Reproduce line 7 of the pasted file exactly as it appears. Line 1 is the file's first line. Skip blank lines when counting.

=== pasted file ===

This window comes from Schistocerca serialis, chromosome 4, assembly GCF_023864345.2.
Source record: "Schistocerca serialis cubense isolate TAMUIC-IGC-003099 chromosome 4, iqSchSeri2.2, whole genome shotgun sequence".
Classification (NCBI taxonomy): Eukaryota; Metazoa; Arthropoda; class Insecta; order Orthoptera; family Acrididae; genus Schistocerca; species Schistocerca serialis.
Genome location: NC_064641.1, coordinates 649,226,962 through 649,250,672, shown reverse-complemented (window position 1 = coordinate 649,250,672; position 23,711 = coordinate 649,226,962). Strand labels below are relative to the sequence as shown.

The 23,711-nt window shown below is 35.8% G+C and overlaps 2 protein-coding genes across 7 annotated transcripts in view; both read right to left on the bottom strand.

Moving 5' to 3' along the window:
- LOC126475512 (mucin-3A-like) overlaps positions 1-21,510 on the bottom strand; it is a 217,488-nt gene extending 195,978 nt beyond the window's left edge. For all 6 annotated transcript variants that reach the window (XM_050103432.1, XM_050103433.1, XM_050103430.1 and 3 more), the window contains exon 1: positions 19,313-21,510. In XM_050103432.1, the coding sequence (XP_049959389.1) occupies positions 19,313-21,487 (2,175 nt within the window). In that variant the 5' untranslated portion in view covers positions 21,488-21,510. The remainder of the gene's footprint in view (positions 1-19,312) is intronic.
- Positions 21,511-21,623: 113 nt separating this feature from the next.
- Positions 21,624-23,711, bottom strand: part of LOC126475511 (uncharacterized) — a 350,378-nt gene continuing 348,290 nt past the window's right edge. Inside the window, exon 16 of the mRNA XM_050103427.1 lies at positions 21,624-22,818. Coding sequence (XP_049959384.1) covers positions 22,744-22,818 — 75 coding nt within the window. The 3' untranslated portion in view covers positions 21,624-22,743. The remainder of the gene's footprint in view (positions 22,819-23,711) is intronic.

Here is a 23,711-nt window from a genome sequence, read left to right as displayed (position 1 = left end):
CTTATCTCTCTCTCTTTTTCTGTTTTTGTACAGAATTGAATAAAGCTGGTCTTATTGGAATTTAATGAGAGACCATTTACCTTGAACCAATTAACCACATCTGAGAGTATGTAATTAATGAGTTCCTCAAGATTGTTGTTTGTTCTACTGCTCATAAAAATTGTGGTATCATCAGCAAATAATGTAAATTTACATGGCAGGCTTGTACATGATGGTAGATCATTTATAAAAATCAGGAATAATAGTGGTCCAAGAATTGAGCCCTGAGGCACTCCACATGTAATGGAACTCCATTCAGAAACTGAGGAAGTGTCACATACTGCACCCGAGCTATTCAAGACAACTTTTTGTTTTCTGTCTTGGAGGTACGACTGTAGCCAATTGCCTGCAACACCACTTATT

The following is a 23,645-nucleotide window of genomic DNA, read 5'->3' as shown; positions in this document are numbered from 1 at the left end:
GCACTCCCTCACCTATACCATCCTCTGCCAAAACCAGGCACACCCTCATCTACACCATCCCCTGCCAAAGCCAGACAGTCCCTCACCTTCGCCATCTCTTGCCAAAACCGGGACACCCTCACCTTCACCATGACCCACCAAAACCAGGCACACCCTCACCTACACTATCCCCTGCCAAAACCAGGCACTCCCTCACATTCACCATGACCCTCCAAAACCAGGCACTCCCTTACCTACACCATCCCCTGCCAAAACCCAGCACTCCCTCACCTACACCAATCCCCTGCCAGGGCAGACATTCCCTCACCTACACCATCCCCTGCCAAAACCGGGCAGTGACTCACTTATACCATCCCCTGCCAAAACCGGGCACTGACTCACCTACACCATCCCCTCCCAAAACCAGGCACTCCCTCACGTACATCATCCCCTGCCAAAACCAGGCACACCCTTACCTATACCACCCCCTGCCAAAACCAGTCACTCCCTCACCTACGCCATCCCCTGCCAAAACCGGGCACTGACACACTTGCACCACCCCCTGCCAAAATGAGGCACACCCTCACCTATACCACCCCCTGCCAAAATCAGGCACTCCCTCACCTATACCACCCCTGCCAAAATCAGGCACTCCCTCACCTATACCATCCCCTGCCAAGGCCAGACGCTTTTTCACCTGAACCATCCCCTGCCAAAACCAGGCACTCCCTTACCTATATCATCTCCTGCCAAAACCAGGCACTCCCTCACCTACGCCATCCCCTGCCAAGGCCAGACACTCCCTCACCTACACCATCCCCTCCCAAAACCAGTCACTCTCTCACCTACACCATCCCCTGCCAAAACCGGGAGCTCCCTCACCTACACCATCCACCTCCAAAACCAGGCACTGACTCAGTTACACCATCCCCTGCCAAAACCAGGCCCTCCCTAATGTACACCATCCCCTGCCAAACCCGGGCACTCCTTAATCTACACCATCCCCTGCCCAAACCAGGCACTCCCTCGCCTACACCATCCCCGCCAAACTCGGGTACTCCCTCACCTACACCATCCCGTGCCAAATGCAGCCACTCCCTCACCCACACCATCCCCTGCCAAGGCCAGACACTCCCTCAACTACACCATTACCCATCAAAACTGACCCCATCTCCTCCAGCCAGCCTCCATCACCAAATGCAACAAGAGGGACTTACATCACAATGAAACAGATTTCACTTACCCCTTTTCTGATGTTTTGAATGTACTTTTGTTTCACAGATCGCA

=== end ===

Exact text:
- LOC126475512 (mucin-3A-like) overlaps positions 1-21,510 on the bottom strand; it is a 217,488-nt gene extending 195,978 nt beyond the window's left edge. For all 6 annotated transcript variants that reach the window (XM_050103432.1, XM_050103433.1, XM_050103430.1 and 3 more), the window contains exon 1: positions 19,313-21,510. In XM_050103432.1, the coding sequence (XP_049959389.1) occupies positions 19,313-21,487 (2,175 nt within the window). In that variant the 5' untranslated portion in view covers positions 21,488-21,510. The remainder of the gene's footprint in view (positions 1-19,312) is intronic.